Newly discovered photographs shed light on daily existence in the Pale of Settlement
In 1914, a Russian Jew writing under the name S. An-sky wrote a play called The Dybbuk. It concerns a young bride-to-be possessed by the spirit of her former lover, and it would go on to become one of the most popular plays in the Jewish- and Yiddish-theater repertoire. But An-sky’s pre-Dybbuk work might be his most valuable contribution to Jewish culture: from 1912 to 1914, the playwright led ethnographic expeditions throughout Russia’s Pale of Settlement, collecting Jewish folk tales, rituals, music, and other artifacts of daily and religious life. An-sky’s research has been an invaluable resource to students of Jewish history and culture. Now, a new body of material from those expeditions has come to light: approximately 350 photographs, comprising perhaps the most comprehensive visual record available of these small towns and the people who inhabited them. The photos are remarkable not only for the wealth of detail they offer about a way of life in transition, but also for the immediacy of the subjects themselves.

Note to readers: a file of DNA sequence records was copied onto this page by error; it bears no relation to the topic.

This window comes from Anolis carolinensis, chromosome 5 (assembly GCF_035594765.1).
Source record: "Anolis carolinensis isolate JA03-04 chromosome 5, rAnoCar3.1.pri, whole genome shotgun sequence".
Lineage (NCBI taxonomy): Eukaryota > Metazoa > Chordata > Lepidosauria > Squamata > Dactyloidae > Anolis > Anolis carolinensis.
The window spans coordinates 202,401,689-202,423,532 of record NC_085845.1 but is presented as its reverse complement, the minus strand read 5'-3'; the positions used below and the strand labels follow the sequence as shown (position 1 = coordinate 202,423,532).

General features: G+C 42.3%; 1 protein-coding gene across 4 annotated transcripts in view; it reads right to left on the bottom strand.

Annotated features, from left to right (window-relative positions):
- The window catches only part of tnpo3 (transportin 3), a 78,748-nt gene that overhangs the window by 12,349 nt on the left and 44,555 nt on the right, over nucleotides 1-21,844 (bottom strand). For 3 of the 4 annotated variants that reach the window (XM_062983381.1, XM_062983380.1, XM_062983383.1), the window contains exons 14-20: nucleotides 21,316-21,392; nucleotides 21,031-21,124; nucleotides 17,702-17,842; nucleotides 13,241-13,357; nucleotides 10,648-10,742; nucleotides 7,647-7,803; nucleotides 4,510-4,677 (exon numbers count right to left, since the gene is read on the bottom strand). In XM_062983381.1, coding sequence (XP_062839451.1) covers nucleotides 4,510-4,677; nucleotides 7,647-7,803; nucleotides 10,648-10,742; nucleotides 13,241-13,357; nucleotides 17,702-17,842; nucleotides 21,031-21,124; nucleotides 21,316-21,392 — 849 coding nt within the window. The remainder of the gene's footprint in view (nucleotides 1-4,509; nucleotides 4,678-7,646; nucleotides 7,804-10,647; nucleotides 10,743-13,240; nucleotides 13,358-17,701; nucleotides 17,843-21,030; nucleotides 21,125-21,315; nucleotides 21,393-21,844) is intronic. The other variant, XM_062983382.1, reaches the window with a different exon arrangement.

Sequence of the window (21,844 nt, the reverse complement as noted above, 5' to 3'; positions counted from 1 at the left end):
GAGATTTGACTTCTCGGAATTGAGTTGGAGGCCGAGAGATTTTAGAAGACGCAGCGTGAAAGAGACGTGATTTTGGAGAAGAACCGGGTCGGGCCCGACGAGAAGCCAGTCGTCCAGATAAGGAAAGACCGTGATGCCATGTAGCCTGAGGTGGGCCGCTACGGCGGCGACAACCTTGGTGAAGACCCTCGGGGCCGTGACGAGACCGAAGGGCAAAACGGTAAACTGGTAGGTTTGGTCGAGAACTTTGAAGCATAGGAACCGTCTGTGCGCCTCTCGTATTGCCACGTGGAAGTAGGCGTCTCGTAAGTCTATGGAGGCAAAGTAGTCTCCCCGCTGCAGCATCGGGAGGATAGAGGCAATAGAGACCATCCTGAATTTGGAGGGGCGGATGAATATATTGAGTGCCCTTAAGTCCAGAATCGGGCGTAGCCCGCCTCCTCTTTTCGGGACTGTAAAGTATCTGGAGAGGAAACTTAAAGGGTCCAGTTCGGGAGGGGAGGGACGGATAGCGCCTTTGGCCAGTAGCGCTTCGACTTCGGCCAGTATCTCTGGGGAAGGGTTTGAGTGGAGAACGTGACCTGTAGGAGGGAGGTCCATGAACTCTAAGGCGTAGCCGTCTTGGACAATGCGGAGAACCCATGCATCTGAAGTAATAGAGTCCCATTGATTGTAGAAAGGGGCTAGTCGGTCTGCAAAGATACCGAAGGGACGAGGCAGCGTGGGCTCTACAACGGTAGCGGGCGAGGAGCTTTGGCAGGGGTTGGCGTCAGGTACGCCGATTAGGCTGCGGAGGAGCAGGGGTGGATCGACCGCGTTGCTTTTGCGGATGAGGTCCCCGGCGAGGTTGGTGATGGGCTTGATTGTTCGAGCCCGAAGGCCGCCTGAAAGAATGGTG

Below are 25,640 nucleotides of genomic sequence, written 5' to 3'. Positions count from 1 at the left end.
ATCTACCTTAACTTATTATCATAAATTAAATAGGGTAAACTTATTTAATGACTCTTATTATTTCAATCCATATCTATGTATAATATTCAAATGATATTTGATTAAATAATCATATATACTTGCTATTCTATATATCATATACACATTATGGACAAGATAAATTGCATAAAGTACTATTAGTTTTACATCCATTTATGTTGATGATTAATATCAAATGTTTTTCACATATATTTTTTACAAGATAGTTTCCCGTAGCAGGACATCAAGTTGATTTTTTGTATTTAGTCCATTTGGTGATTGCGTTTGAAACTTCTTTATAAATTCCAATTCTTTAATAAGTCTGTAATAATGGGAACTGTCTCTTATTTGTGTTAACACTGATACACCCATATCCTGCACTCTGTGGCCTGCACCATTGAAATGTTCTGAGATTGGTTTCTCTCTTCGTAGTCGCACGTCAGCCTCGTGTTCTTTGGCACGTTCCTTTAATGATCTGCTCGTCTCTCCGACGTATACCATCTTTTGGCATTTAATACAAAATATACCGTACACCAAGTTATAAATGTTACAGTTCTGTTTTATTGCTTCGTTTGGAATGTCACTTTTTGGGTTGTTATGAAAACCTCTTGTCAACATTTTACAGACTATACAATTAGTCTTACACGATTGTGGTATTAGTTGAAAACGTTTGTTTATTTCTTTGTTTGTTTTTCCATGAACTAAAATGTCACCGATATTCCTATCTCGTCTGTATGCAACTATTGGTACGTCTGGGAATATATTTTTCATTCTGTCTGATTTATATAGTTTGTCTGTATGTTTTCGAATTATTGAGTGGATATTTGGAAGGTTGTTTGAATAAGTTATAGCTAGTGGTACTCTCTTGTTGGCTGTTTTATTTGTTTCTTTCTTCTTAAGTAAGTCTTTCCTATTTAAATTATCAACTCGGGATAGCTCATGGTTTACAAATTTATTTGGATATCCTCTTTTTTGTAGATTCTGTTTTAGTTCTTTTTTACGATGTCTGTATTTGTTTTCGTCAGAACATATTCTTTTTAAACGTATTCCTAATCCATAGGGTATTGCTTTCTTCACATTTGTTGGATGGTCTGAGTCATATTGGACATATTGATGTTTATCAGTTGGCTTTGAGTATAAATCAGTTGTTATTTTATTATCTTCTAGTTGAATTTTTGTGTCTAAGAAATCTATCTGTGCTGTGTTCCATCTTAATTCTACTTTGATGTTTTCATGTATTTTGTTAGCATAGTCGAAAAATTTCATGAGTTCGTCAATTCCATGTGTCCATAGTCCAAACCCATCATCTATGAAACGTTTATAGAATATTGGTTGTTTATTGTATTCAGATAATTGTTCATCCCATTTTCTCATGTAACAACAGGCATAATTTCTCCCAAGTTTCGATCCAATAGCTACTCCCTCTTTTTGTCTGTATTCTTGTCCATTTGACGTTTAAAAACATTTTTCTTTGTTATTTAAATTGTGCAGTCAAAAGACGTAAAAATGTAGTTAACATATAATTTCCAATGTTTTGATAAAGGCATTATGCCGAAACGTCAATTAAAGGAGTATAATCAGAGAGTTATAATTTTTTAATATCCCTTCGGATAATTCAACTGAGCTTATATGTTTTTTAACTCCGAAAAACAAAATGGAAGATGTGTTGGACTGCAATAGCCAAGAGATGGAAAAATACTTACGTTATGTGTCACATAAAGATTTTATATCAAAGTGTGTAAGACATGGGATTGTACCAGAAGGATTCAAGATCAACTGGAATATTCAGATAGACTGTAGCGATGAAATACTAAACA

A collection of nearly 200 of these newly discovered photos is now available in a volume titled Photographing the Jewish Nation: Pictures from S. An-sky’s Ethnographic Expeditions. Vox Tablet spoke to two of the book’s editors, Eugene Avrutin and Harriet Murav, both professors at the University of Illinois at Urbana-Champaign, about the importance of this collection for anyone interested in shtetl life in the Russian Empire. A gallery of photos from the book appears below.
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